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Osama was panning 'grand coalition' of militant groups

world Updated: May 31, 2011 21:39 IST

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The man who gave the entire world, especially US, a tough time trying to hunt him down, actually spent his final weeks trying to 'stay relevant'.

"Bin Laden found it pretty difficult to be marginalised and was making a huge effort to stay relevant. There was some indication that he was looking at re-energising links with (other local militant groups) to give himself a central role," said Richard Barrett, head of the United Nations al Qaeda and Taliban sanctions committee, according to a report in The Guardian paper.

Western intelligence services are of the view that the multiple safeguards in place to keep his location secret, crippled bin Laden's close involvement in day-to-day management of the al Qaeda and all its affiliates. With no Internet access or telephones, communicating with the outside world entailed a cumbersome process of offline messages, USB keys, couriers and internet terminals hundreds of kilometers away, limiting bin Laden's ability to run the group.

And given that mediating alliances and focusing the efforts of desperate groups has been a favoured strategy of Bin Laden since the late 1980s, many experts say that bin Laden was planning a new attempt to bring the factions fighting in Pakistan and Afghanistan under the aegis of al Qaeda.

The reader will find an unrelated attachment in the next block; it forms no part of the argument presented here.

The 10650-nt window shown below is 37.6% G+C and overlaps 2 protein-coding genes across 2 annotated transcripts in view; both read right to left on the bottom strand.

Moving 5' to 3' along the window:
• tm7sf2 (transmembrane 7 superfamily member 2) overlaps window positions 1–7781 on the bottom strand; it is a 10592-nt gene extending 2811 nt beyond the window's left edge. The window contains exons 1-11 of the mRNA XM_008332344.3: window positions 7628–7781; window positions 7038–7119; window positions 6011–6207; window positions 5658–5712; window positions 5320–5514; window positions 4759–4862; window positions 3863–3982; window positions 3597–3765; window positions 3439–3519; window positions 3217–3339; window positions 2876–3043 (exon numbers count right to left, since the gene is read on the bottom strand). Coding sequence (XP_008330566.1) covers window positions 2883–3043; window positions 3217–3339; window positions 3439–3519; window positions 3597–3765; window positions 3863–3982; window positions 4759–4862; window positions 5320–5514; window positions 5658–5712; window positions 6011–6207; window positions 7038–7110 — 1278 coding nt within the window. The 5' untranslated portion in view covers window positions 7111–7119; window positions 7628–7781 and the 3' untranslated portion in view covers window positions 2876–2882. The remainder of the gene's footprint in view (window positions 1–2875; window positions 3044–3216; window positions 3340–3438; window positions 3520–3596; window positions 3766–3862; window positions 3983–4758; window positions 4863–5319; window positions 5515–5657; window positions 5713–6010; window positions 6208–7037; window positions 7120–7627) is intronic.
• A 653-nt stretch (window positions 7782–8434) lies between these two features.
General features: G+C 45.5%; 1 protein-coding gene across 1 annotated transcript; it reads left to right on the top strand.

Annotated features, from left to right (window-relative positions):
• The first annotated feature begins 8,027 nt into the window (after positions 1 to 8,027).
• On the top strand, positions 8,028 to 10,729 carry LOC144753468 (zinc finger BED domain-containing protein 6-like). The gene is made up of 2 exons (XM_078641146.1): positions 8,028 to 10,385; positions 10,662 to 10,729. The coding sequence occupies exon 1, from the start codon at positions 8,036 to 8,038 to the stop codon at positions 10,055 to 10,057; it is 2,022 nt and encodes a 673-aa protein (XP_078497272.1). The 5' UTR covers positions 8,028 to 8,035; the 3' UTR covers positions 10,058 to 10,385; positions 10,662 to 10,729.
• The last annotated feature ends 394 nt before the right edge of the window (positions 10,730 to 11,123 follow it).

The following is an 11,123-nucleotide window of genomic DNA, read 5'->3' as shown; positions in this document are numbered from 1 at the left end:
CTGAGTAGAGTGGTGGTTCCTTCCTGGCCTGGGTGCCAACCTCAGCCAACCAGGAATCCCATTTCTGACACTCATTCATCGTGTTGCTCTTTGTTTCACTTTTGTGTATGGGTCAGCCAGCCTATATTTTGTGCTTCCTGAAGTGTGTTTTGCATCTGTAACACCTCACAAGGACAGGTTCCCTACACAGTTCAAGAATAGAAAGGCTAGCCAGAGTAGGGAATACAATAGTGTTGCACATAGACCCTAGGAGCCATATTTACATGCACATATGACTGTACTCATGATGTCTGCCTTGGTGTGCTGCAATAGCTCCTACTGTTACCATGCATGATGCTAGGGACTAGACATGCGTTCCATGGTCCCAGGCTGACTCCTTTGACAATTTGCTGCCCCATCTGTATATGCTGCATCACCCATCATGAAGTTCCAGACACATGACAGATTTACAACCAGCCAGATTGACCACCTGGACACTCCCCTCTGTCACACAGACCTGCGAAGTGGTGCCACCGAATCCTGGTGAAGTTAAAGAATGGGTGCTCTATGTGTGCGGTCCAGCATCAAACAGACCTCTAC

This resurgence was also the direct result of the growing sophistication of local groups, such as the Afghan and Pakistani Taliban, who with their decades of fighting experience, had increasingly marginalised the role of international militants in the region. So much so, that some intelligence officials, speaking to the British newspaper The Guardian, claim that as of today there are not more than 100 al Qaeda operatives in Afghanistan.

The militant leader was central to the group and a micro-manager who monitored all of al Qaeda's and other Islamist insurgencies' activities, down to articles published and the final say in leadership appointments.

Consequently, bin Laden had made repeated efforts to unify militant groups and was even considering risking leaving his safe house in Abbottabad, to try and build a 'grand coalition' of fresh alliances through face-to-face meetings.